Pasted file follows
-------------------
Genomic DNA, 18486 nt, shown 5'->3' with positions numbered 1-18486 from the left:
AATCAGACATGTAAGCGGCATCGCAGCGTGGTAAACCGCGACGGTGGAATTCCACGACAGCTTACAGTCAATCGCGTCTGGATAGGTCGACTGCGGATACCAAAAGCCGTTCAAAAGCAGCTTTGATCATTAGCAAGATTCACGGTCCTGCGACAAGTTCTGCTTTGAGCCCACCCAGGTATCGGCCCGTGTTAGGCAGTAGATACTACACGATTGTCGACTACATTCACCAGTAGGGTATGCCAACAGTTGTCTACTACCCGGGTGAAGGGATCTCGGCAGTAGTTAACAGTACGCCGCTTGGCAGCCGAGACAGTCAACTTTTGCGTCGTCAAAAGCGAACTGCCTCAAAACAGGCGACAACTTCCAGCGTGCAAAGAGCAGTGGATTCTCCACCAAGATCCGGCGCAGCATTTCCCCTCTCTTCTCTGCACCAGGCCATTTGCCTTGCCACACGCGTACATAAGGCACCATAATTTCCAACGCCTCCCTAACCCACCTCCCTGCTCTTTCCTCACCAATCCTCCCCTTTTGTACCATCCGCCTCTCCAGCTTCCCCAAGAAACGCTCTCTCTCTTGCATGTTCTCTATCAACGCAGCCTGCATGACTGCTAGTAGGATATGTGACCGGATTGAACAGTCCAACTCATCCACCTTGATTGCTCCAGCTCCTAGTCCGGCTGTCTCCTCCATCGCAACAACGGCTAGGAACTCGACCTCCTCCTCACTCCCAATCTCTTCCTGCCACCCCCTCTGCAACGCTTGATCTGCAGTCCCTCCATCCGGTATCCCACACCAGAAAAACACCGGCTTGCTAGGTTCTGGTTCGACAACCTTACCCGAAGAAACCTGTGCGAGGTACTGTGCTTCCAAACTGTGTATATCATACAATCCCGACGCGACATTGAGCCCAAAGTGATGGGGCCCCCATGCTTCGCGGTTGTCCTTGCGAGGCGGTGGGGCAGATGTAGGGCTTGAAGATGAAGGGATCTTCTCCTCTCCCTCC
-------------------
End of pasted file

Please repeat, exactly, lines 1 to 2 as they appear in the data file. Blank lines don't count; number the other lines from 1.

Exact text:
Genomic DNA, 18486 nt, shown 5'->3' with positions numbered 1-18486 from the left:
AATCAGACATGTAAGCGGCATCGCAGCGTGGTAAACCGCGACGGTGGAATTCCACGACAGCTTACAGTCAATCGCGTCTGGATAGGTCGACTGCGGATACCAAAAGCCGTTCAAAAGCAGCTTTGATCATTAGCAAGATTCACGGTCCTGCGACAAGTTCTGCTTTGAGCCCACCCAGGTATCGGCCCGTGTTAGGCAGTAGATACTACACGATTGTCGACTACATTCACCAGTAGGGTATGCCAACAGTTGTCTACTACCCGGGTGAAGGGATCTCGGCAGTAGTTAACAGTACGCCGCTTGGCAGCCGAGACAGTCAACTTTTGCGTCGTCAAAAGCGAACTGCCTCAAAACAGGCGACAACTTCCAGCGTGCAAAGAGCAGTGGATTCTCCACCAAGATCCGGCGCAGCATTTCCCCTCTCTTCTCTGCACCAGGCCATTTGCCTTGCCACACGCGTACATAAGGCACCATAATTTCCAACGCCTCCCTAACCCACCTCCCTGCTCTTTCCTCACCAATCCTCCCCTTTTGTACCATCCGCCTCTCCAGCTTCCCCAAGAAACGCTCTCTCTCTTGCATGTTCTCTATCAACGCAGCCTGCATGACTGCTAGTAGGATATGTGACCGGATTGAACAGTCCAACTCATCCACCTTGATTGCTCCAGCTCCTAGTCCGGCTGTCTCCTCCATCGCAACAACGGCTAGGAACTCGACCTCCTCCTCACTCCCAATCTCTTCCTGCCACCCCCTCTGCAACGCTTGATCTGCAGTCCCTCCATCCGGTATCCCACACCAGAAAAACACCGGCTTGCTAGGTTCTGGTTCGACAACCTTACCCGAAGAAACCTGTGCGAGGTACTGTGCTTCCAAACTGTGTATATCATACAATCCCGACGCGACATTGAGCCCAAAGTGATGGGGCCCCCATGCTTCGCGGTTGTCCTTGCGAGGCGGTGGGGCAGATGTAGGGCTTGAAGATGAAGGGATCTTCTCCTCTCCCTCC